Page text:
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November 1, 1996     The Message
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November 1, 1996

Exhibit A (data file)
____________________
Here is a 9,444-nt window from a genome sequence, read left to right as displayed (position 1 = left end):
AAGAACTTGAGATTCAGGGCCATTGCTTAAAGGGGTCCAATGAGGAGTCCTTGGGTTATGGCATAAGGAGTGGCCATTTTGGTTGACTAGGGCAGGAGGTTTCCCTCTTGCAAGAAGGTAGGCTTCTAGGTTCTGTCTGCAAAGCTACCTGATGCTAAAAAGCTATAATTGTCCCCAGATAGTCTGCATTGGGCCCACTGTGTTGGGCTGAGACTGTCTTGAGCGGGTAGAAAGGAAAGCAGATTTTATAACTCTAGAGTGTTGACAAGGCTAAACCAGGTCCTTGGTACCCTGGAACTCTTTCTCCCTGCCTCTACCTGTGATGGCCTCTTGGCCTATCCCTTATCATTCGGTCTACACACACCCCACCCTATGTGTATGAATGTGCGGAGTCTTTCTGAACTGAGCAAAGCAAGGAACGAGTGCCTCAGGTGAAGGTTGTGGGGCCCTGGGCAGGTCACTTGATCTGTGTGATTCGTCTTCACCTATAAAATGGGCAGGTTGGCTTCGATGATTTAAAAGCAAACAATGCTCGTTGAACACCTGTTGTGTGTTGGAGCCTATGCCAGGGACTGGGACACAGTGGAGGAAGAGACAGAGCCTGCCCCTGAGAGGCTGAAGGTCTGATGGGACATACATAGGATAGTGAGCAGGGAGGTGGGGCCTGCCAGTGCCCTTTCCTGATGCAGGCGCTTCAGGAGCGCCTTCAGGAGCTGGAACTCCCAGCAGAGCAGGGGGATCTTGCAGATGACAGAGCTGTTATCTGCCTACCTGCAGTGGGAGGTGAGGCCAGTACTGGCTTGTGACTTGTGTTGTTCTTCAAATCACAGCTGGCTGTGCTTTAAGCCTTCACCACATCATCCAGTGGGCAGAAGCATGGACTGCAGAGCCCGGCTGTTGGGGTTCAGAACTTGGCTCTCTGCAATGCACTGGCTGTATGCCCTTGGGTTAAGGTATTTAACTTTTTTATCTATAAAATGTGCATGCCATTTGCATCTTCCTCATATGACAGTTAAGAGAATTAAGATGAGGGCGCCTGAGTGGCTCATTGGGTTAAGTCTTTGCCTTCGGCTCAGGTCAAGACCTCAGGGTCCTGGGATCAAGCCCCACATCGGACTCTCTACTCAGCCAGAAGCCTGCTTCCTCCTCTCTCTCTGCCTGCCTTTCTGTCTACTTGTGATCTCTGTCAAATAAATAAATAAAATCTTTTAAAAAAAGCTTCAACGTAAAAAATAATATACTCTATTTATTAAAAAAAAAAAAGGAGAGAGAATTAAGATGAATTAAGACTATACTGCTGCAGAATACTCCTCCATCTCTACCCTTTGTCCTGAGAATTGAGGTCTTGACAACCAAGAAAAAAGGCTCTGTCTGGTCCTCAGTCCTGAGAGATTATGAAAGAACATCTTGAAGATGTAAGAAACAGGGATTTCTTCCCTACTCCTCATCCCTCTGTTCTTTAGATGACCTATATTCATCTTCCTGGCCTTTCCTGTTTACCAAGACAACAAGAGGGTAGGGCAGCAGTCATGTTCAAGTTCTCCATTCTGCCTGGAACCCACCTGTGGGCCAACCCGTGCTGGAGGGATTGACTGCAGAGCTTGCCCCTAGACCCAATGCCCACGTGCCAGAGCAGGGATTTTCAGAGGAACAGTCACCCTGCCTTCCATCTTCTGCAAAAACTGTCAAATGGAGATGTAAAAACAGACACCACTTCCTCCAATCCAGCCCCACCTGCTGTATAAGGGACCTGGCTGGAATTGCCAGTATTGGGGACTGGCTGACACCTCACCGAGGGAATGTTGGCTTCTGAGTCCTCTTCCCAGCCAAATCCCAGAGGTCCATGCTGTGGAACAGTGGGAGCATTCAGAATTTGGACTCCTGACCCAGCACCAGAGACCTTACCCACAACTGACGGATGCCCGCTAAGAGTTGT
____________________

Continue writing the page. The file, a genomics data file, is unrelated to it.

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1, 1996 The Message -- for Catholics of Southwestern Indiana K , Kemp take spotlight as speakers for annual AI Smith dinner By TRACY EARLY gave no response when asked if tions and several individuals, political book" during their 1928 Democratic presidential Catholic News Service (CNSi -- It was night at this Smith dinner. President Albert Gore, nominee for a sec- erm, and his Republican Jack Kemp, spoke in the presidential candi- the choice made it ng dinner since when the speaker was Savoy. he New York Post, rces, report- 3ardinal John decided President Would not get the tradi- tion extended to s to dinner this reportedly was the Veto of the ban on abortion. time Joseph Zwilling, for the cardinal, told Service he did accuracy of the could not con- night of the dinner at a op Cardinal O'Connor he was snubbing Clinton. In an earlier interview with a New York television reporter, the cardinal had said he would not be happy introducing Clin= ton without making some com- ment about his disappointment at Clinton's veto. According to reports, dinner organizers decided that if they could not invite Clinton, neither could they invite Republican presidential candidate Bob Dole and so extended the invitation to the vice-presidential candi- dates. The dinner, named for the New York governor and 1928 Democratic presidential candi- date Alfred E. Smith, a Catholic, was begun in 1945 by Cardinal Francis J. Spellman to raise funds for medical charities. Alfred E. Smith IV, who serves as master of ceremonies of the dinner, announced that it raised $700,000 in 1995 for the Smith Foundation. Tickets this year were $600, and about 1,200 people attend- ed. In addition, special contri- butions came from Mutual of America Life Insurance Co., the Rosensteil and Wasily founda- The dinner, held shortly before the November elections, is traditionally political in atmosphere but nonpartisan in spirit. The political turnout this year was better than some years. Dais guests included New York Mayor Rudolph Guiliani; Gov. George E. Pataki; New York's U.S. senators, Democrat Daniel Patrick Moynihan and Republi- can Alfonse D'Amato; U.S. Ambassador to the Vatican Ray Flynn; and a former Democrat- ic candidate for vice president, Geraldine Ferraro. "This is a political evening in which political differences are set aside," said Cardinal O'Con- nor. The speakers stayed true to tradition. Alluding to discus- sions of Clinton adopting Repub- lican positions, Kemp jokingly said of Gore, "No other vice president in the history of America has been forced to remain so loyal while his presi- dent switched parties in the middle of his term." Kemp also accused Gore of pulling "the lowest, dirtiest, most unconscionable trick in the recent TV debate: "He called me a nice guy." That brought the worst possi- ble headlines for anyone com- peting in today's politics, Kemp added. In the more serious part of Kemp's speech, he again called on the football metaphors for which he has become known. "Coach (Knute) Rockne once said that football is a game which teaches character, whether you want to learn about it or not," he said. Kemp said Rockne meant that "you get knocked down a lot and character comes in when you decide to get back up." A1 Smith was one who never gave up despite prejudices expressed by the signs reading, "No Irish need apply," he said. And in what could have been a reference to polls showing the Republican ticket far behind, Kemp said that "we are often more apt to learn from defeat than we are from victory." Gore told some jokes on him- self, including one that "A1 ore is so stiff the racks buy their suits off him." He went on to ask why there was a dinner named for the candidate and not one for that year's Democratic vice-presi- dential candidate, Joseph Tay- lor Robinson. And he asked whether the fact that Robinson was from Arkansas had anything to do with the omission. He brought a new feature to the AI Smith din- ner -- a slide show -- and also made jokes about obscure vice presidents of the past, and then about his own efforts to "break the vice-presidential mold." His slides had been altered to put Gore in various settings, such as carrying injured female gymnast Kerri Strug at the Olympics and joining the group with Clinton when as a youth he greeted President John F. Kennedy. The A1 Smith dinner teaches political leaders "not to take our- selves too seriously" and brings "civility to the whole process," Gore said. In concluding remarks, Car- dinal O'Connor said the pro- ceeds of the dinner helped Catholic hospitals maintain their commitment to the sacred- ness of life, including the life of the unborn and the dying. sis: Lawsuit shows why some voter guides cause problems  PATRICIA ZApn R atholic News Service offices of the general counsel for ference to be distributed by with guides from outside groups Campaign staff reviewed their the U.S. Catholic Conference. parishes or other church entities, in previous elections. It also may work with attorneys in the wake (CNS) piece of paper and election.related and bumper pervasive es of colored paperin ques- the from a Dierdre Halloran, associate general counsel, and other staff attorneys fielded question after question from bishops, pastors and parishioners seeking guid- ance about whether it was appropriate to hand out guides from the Christian Coalition and other groups at their churches. This election year, the general reli. )tions or tangle lan ay illus. Election ,ed the July cal2q. S.Pecific n 1992 Coali- ng counsel's office paid particular T ........ he February memo recommended dioceses allow only voter guides approved or produced by the diocese or state Catholic conference to be distributed by parishes or other church entities. Scribes itself as founded by and 1988 candi- Robertson. FEC, voter and telephone to ille- Itributions to the coalition "totally and totally Will be fully will have as cit- aid a state- execu. Christian n affiliates sought to through In 1992,  hook at the I I III II The lawsuit against the Chris- tian Coalition addresses issues of federal election law, not tax exemption, Halloran explained. The coalition is not classified as a tax-exempt, nonprofit group like the Catholic Church is. But the tax code is even more restric- tive about what activity exempt organizations may engage in than the elections law is about what is considered par- tisan and subject to financial limits, she said. "Whether or not the Christian Coalition is ultimately successful in defending themselves, this certainly tells Catholic dioceses about the need to be careful in distributing other peo- ple's voter guides," she said. "Lawyers don't fre- quently get the chance to say, 'I told you so' like this." More dioceses are preparing their own attention to voter guides in a voter guides this election year, memorandum on tax code impli- Halloran said. That seems to be cations of political campaigning partly because of experiences by church entities. The USCC be a response to the USCC's largest-ever effort at distribut- ing its quadrennial political responsibility statement and voter education projectsbeing encouraged by the U.S. bishops "I think the bishops may no.t agree with the (tax code) rules," Halloran said. "In fact some of them seem to chafe under them. But there's an increased level of sensitivity to (the rules)." The Catholic Campaign for America, which seeks to bring Catholic teachings into consid- eration in public policy, took a hard look at its own election- related efforts in light of the Christian Coalition case. "Half our work involves get- ting Catholics to be connected to their faith," said Mike Ferguson, executive director of the Catholic Campaign for America. "We are not strictly a political organiza- tion like the Christian Coalition. We're spiritual and political." "Fortunately, we have very explicit teachings of the pope, the Gospels, the magisterium ... to back up our positions when people try to tar us as 'political," he said. Although the Catholic of the Christian Coalition's law- suit, "anyone familiar with the IRS code knew we weren't even close to "iolating the law." Nor are the efforts of the Interfaith Alliance expected to be affected by the FEC's atten- tion, said Baltimore Auxiliary Bishop P. Francis Murphy, a board member of the group of religious leaders formed in 1994 to counter the Christian's Coali tion's goal of being the nation's main faith-based voice in poli- tics. The Interfaith Alliance's objec- tives are more directed at encouraging civility and toler: ance while renewing the nation's commitment to family values, Bishop Murphy said. "The direc- tion of the bishop's political responsibility statement is the way to go." Jon Paone, press secretary for the Interfaith Alliance, said the organization will be creating its own voter guides in some parts of the country, particularly those areas whele the Christian Coali- tion is perceived to have had strong influence in the 1994 con- gressional elections. and some state bishops' confer- ences produce candidate ques- tionnaires on issues of concern to the church, noted the memo. But other organizations fre- quently ask to distribute their election material through parishes. "Outside voter guides should be approached with extreme caution," the memo said, with the sentence italicized for effect. Not only might such guides fail to cover the range of issues important to the church, it con- tinued, they may not fit the requirements of the Internal Revenue Service code which allows churches to be exempt from taxes. The February memo recom- mended dioceses allow only voter guides approved or produced by the diocese or state Catholic con- Panel disagrees on which candidate will benefit from Catholic vote By NANCY FRAZIER O'BRIEN Catholic News Service WASHINGTON (CNS) -- A panel of political commenta- tors disagreed April 10 on the existence of a Catholic voting bloc and on whether President Clinton or Republican presi- dential candidate Bob Dole might benefit from it. "There are suburban voters, upscale voters, voters who belong to health clubs -- that may be stronger than religiosi- ty" in determining voting pat- terns, said Stuart Rothenberg, editor and publisher of the Rothenberg Political Report. "Religion is not unimpor- tant," he added. But a voter's Catholic faith may be "offset by other variables" when he or she decides how to vote, R0then- berg said. But Kate O'Beirne, Washing- ton editor of National Review, said "the evidence is over- whelming that religion informs Catholic political sensibilities" and that millions of Catholic voters feel "no firm attachment" to either political part),. "It's not a bloc like it has been historically" for the Democratic Party, added Mrs. O'Beirne, who said she remem- bered the days when it was "heresy" for an Irish Catholic to switch to the Republican Part): The two commentators were part of a panel of five dis- cussing "The Catholic Vote in American Politics." Chris Matthews, host of"Pol- itics" on CNBCM, predicted that Clinton would win enough Catholic votes in November to gain a second term as presi- dent, despite strong Catholic support for'the partial-birth abortion bill vetoed by Clinton.